A landmark AI regulation accord has been reached in Europe.


The European Union (EU) established itself as a global standard-setter by reaching a provisional agreement on Friday to implement exhaustive regulations governing artificial intelligence (AI).

A landmark AI regulation accord has been reached in Europe. Significant advancements were achieved in forming the future of AI governance through the collaboration of European Parliament members and EU countries, following an extensive 24-hour debate and nearly 15 hours of negotiations.

The agreement was described by European Commissioner Thierry Breton as a “historic day,” with an emphasis on Europe’s dedication to leading the way in responsible AI practices worldwide. The primary focus of the accord is on the transparency obligations that govern general-purpose AI systems (GPAI) and foundation models such as ChatGPT before their market entry.

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As per the terms of the agreement, high-impact foundation models are obligated to comply with stringent transparency protocols. These protocols encompass elaborate summaries of training data, adherence to EU copyright law, and technical documentation. Furthermore, models that exhibit systemic risks are subjected to rigorous assessments, adversarial testing, reporting of incidents to the European Commission, implementing cybersecurity measures, and reporting on energy efficiency.

Government implementation of real-time biometric surveillance in public areas is limited to specific criminal cases, threat prevention, and suspect inquiries for the most heinous offenses. Cognitive behavioral manipulation, untargeted extraction of facial images, social scoring, and biometric categorization systems that infer sensitive personal attributes are expressly prohibited in the agreement.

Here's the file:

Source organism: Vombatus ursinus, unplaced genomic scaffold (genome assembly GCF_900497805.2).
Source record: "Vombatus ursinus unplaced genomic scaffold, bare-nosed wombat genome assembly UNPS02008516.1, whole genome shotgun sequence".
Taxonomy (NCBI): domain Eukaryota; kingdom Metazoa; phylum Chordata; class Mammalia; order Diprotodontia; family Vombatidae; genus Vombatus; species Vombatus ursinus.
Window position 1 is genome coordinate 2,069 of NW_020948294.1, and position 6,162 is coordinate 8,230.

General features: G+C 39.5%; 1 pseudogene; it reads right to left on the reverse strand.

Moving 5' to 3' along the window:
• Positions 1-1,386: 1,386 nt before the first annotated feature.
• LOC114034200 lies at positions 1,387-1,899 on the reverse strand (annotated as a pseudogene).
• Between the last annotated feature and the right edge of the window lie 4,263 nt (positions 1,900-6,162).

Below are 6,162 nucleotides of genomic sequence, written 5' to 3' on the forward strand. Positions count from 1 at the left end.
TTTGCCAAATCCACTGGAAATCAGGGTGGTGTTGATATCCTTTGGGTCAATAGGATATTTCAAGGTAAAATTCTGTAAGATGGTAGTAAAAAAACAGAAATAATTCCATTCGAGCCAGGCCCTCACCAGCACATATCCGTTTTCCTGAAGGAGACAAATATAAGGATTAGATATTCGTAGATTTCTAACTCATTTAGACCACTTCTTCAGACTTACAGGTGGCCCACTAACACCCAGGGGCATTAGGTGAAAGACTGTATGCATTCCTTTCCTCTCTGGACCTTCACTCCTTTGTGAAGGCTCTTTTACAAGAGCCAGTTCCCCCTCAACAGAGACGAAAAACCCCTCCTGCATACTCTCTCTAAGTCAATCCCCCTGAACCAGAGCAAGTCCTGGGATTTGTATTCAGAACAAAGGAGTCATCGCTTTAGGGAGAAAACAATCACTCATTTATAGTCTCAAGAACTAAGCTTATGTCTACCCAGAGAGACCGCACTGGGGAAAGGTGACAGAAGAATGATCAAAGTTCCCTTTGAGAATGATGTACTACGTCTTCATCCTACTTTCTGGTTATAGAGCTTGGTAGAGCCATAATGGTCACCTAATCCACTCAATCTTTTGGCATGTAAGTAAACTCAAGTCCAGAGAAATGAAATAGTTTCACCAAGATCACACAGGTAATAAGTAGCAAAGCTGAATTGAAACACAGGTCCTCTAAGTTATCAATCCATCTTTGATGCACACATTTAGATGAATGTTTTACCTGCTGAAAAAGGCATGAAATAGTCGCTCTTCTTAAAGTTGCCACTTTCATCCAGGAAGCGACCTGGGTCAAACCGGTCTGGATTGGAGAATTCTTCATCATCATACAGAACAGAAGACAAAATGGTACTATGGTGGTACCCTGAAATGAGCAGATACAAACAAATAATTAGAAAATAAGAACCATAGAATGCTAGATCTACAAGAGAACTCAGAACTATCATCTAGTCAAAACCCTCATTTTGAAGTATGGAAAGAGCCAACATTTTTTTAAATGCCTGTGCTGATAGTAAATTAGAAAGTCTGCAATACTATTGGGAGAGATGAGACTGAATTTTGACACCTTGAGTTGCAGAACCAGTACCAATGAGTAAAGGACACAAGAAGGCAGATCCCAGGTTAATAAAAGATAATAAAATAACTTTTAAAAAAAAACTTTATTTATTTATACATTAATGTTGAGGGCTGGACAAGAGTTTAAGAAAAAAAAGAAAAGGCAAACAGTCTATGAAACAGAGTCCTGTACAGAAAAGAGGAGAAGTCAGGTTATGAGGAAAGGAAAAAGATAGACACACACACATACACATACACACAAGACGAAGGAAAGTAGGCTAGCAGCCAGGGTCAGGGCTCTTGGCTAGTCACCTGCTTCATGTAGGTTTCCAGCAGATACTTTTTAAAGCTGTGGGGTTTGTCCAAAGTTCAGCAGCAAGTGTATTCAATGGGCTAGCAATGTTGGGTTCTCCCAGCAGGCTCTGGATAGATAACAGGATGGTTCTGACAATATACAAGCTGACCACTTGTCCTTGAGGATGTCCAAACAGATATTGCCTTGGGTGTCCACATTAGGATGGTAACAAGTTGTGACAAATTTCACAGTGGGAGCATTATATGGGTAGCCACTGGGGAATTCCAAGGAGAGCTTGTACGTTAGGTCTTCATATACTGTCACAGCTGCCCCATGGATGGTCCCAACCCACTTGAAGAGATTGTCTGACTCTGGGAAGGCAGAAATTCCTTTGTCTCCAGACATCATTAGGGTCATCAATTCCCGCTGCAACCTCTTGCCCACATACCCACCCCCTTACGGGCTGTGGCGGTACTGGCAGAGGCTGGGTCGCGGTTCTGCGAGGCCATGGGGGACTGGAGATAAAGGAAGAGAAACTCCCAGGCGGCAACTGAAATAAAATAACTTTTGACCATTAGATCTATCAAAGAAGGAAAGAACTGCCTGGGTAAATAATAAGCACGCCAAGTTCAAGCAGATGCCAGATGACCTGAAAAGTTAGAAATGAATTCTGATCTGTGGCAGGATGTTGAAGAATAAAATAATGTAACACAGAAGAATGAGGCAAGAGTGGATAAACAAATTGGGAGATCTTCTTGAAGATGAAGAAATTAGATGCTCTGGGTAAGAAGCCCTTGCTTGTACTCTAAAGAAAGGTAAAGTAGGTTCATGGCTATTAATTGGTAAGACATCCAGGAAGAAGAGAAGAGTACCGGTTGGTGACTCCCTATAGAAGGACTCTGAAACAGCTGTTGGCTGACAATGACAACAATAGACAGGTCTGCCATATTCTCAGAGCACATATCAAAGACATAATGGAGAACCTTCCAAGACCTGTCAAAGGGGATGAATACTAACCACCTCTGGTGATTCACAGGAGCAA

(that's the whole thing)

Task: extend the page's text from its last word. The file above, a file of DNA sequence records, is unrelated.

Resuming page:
The right to lodge complaints and obtain explanations is bestowed upon consumers. Violations of this right may result in fines of up to 35 million euros (or 7% of global turnover) or 7.5 million euros ($8.1 million) in penalties.

Although widely praised as a substantial advancement, the agreement encountered disapproval from diverse quarters. The business organization DigitalEurope was alarmed by the additional responsibilities imposed on organizations, specifically the eleventh-hour addition of regulations pertaining to foundation models. The legislation was subject to criticism by the privacy rights organization European Digital Rights due to its legalization of live public facial recognition, albeit with certain restrictions.

The forthcoming legislation is anticipated to be implemented early the following year, contingent upon official ratification from all parties involved, and will remain in effect for two years after that. In the current global context where governments are confronted with the challenge of reconciling the advantages and disadvantages of artificial intelligence, the European Union’s ambitious regulatory framework may serve as a model for other countries to emulate, providing an alternative to the United States more lax approach and China’s provisional regulations.

In the ongoing exploration of AI technology by prominent corporations such as OpenAI and Google, the European Union adopts a proactive position that seeks to reconcile the promotion of innovation with the protection of individual liberties and the welfare of society.